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Coastal Solutions

The shorelines along the Atlantic Ocean and Chesapeake Bay are highly vulnerable to climate change. Natural solutions help to protect coastal habitats and communities from rising seas and the more frequent and intense storms associated with climate change.

Maryland boasts over 7,000 miles of shoreline, making the state one of the most susceptible to erosion and flooding caused by storms, tides and rising seas. Fortunately, natural habitats such as tidal marshes and coastal forests can reduce these risks by dampening waves, stabilizing soils and absorbing water.

A key challenge has been understanding precisely where these habitats offer the greatest protection. Now, following a year-long scientific analysis, The Nature Conservancy and Maryland Department of Natural Resources have completed a statewide Coastal Resiliency Assessment, adding a human dimension to preservation and restoration decisions.

In deciding where to invest your public funding for conservation, the state now has a much more complete picture of where to achieve the best outcomes for nature and people. Figuring out how to add people to these calculations was the most exciting development for Michelle Canick, who spearheaded the Conservancy’s involvement. “We looked at proximity to neighborhoods, population data and social factors that might affect how well certain communities are equipped to handle coastal hazards,” Michelle says.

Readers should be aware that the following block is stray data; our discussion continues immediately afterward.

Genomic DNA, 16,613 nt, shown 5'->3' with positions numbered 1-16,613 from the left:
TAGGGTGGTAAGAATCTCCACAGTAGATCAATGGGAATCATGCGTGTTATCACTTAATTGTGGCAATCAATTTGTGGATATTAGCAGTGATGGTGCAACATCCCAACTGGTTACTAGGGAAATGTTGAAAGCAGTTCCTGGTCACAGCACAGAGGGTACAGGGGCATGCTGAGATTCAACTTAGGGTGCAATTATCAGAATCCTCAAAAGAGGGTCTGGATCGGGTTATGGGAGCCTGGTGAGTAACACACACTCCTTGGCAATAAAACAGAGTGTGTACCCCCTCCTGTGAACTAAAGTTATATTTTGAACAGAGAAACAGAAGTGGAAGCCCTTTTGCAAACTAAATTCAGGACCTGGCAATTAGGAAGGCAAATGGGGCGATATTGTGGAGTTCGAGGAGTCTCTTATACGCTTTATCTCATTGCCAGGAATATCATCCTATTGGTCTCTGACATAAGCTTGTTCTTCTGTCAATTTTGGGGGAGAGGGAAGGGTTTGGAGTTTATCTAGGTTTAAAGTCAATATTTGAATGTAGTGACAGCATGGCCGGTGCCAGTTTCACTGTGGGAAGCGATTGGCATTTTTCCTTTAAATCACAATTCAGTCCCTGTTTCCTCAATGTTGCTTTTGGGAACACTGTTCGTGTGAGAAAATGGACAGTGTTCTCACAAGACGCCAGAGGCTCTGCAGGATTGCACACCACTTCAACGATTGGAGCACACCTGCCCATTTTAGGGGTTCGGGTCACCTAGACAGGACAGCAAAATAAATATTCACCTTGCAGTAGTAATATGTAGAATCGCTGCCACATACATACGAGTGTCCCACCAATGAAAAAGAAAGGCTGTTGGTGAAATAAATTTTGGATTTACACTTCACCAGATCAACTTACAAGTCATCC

By shining light on habitats that help shield communities, the new assessment enables state conservation planners to integrate risk-reduction benefits into their decisions. State agencies already rank potential conservation sites by ecological importance, along with benefits like clean water and recreation. Maryland’s coastal atlas offers additional insight from a previous analysis into future habitat conditions — areas expected to succumb to sea-level rise, for example, or marshes likely to migrate inland.

Joe Fehrer, who oversees our coastal conservation programs on the lower Eastern Shore, believes this information could have valuable applications for local planning officials. “Communities can use this knowledge to expand their open space and earn federal credits that drive down flood insurance costs,” Joe says. “Community leaders can feel more secure that protecting marshes and forests will likely reduce flooding impacts to their towns.”

“I see it as enabling good stewardship,” Joe adds. It turns out that by helping nature — especially when science helps us target the right places for preservation and restoration — we can also help Maryland communities become more resilient, healthier and happier places to live.



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